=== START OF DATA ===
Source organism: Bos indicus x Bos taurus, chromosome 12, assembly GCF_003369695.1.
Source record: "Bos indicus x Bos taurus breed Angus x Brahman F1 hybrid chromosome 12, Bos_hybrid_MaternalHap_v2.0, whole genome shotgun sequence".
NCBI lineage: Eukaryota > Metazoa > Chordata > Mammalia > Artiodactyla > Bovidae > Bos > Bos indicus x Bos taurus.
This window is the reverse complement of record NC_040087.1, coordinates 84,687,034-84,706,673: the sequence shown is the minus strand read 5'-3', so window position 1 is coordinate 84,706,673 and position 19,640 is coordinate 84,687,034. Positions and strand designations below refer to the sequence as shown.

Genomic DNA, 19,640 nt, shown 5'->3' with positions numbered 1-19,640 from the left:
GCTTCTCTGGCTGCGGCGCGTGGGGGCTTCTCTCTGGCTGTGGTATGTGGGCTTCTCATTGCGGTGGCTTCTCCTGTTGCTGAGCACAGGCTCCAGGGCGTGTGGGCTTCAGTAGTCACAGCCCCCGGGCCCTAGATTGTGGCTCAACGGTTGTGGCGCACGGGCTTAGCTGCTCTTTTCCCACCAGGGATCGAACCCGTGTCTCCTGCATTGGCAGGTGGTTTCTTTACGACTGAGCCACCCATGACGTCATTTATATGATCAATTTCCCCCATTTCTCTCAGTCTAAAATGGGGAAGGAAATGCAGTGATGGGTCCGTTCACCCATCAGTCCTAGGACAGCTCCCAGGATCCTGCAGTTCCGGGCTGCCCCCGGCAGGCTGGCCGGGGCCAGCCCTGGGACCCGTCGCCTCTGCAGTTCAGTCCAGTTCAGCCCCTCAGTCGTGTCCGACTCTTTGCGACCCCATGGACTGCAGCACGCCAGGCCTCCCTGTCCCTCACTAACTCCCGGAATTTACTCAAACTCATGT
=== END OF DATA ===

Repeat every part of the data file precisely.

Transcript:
Source organism: Bos indicus x Bos taurus, chromosome 12, assembly GCF_003369695.1.
Source record: "Bos indicus x Bos taurus breed Angus x Brahman F1 hybrid chromosome 12, Bos_hybrid_MaternalHap_v2.0, whole genome shotgun sequence".
NCBI lineage: Eukaryota > Metazoa > Chordata > Mammalia > Artiodactyla > Bovidae > Bos > Bos indicus x Bos taurus.
This window is the reverse complement of record NC_040087.1, coordinates 84,687,034-84,706,673: the sequence shown is the minus strand read 5'-3', so window position 1 is coordinate 84,706,673 and position 19,640 is coordinate 84,687,034. Positions and strand designations below refer to the sequence as shown.

Genomic DNA, 19,640 nt, shown 5'->3' with positions numbered 1-19,640 from the left:
GCTTCTCTGGCTGCGGCGCGTGGGGGCTTCTCTCTGGCTGTGGTATGTGGGCTTCTCATTGCGGTGGCTTCTCCTGTTGCTGAGCACAGGCTCCAGGGCGTGTGGGCTTCAGTAGTCACAGCCCCCGGGCCCTAGATTGTGGCTCAACGGTTGTGGCGCACGGGCTTAGCTGCTCTTTTCCCACCAGGGATCGAACCCGTGTCTCCTGCATTGGCAGGTGGTTTCTTTACGACTGAGCCACCCATGACGTCATTTATATGATCAATTTCCCCCATTTCTCTCAGTCTAAAATGGGGAAGGAAATGCAGTGATGGGTCCGTTCACCCATCAGTCCTAGGACAGCTCCCAGGATCCTGCAGTTCCGGGCTGCCCCCGGCAGGCTGGCCGGGGCCAGCCCTGGGACCCGTCGCCTCTGCAGTTCAGTCCAGTTCAGCCCCTCAGTCGTGTCCGACTCTTTGCGACCCCATGGACTGCAGCACGCCAGGCCTCCCTGTCCCTCACTAACTCCCGGAATTTACTCAAACTCATGT